Running with Scissors: A Memoir (Mass Market Paperback)
St. Martin's Paperbacks, 9780312938857, 352pp.
Publication Date: August 29, 2006
Running with Scissors Acknowledgments
Gratitude doesn't begin to describe it: Jennifer Enderlin, Christopher Schelling, John Murphy, Gregg Sullivan, Kim Cardascia, Michael Storrings, and everyone at St. Martin's Press. Thank you: Lawrence David, Suzanne Finnamore, Robert Rodi, Bret Easton Ellis, Jon Pepoon, Lee Lodes, Jeff Soares, Kevin Weidenbacher, Lynda Pearson, Lona Walburn, Lori Greenburg, John DePretis, and Sheila Cobb. I would also like to express my appreciation to my mother and father for, no matter how inadvertently, giving me such a memorable childhood. Additionally, I would like to thank the real-life members of the family portrayed in this book for taking me into their home and accepting me as one of their own. I recognize that their memories of the events described in this book are different than my own. They are each fine, decent, and hard-working people. The book was not intended to hurt the family. Both my publisher and I regret any unintentional harm resulting from the publishing and marketing of Running with Scissors. Most of all, I would like to thank my brother for demonstrating, by example, the importance of being wholly unique.
About the Author
Praise For Running with Scissors: A Memoir…
"The most amazing book...hilarious, freaky-deaky, berserk, controlled, transcendent, touching, affectionate, vengeful, all-embracing. It makes you happy that there's such a thing in the world as a string of written words...a golden effervescence of invention and wit that stuns you with its audacity and beauty and powerful love of being alive. Running with Scissors, as a memoir in the current conventional sense, makes a good run at blowing every other contender out of the water." --The Washington Post
"Bawdy, outrageous, often hilarious...the anecdotes in Running with Scissors can be so flippant, and so insanely funny (quite literally), that the effect is that of a William Burroughs situation comedy." --The New York Times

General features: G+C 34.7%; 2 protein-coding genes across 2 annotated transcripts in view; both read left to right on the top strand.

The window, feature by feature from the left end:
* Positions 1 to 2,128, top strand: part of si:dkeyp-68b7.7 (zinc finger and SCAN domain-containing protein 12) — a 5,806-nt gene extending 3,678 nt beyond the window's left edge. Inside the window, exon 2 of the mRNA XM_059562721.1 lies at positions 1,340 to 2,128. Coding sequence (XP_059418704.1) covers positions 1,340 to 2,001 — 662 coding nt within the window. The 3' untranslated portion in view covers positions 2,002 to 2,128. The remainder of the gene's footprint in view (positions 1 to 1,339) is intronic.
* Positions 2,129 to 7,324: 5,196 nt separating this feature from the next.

"Running With Scissors is testament to the resilience of the human spirit. That he can stand aside as an impartial observer of it, even write with humor in spite of the tragedy around him, is astounding proof of our emotional survival skills...reads like David Sedaris writing "The Hotel New Hampshire." --The Boston Globe
'Twisted, freakish, unfathomably bizarre...Not only is it one of the funniest "coming of age" memoirs written, it's also the best of the genre since Paul Monette's "Becoming a Man."... It's literally breathtaking, and you may find yourself putting the book down occasionally to catch some air. But when you come back for more, Burroughs' brilliant writing and humor in the face of darkness catch you off guard...It will prove to be a lasting treasure, a gorgeously written true-life story destined to be cherished and quoted long after its last page is read. Best of all, by the book's end, it bravely stands as a life-affirming survival guide for all the misfits of the world." --The Tampa Tribune
"Running with Scissors is a cut above...screamingly funny...Two things make Burroughs' book so compelling: his wit and his depiction of the wild goings-on in this large, strange family...But the true source of Running with Scissors' appeal stems from Burroughs' ability to bring the 1970's alive...In the end, the book celebrates Burroughs' resilient, upbeat spirit, which helps him surmount one of the weirder childhoods on record." --USA TODAY
"Augusten Burroughs' memoir, Running With Scissors, is a surreal and entertaining trip through a young life most readers will thank God wasn't theirs...Burroughs never lets his readers forget that stuck in the middle of all the madness is a confused boy." --Cleveland Plain Dealer
"Shocking, sarcastic, humorous but never dull, the memoir has an effect similar to watching a car accident. You know you shouldn't gawk, but you simply can't turn away from the carnage." --Boston Herald
"He survived parental trauma, his mom's psychiatrist's house of horrors and, to bring the book into the here and now, an acquaintance with a pedophile...But Augusten Burroughs's memoir still makes you laugh, because it's as funny as it is twisted." --G.Q.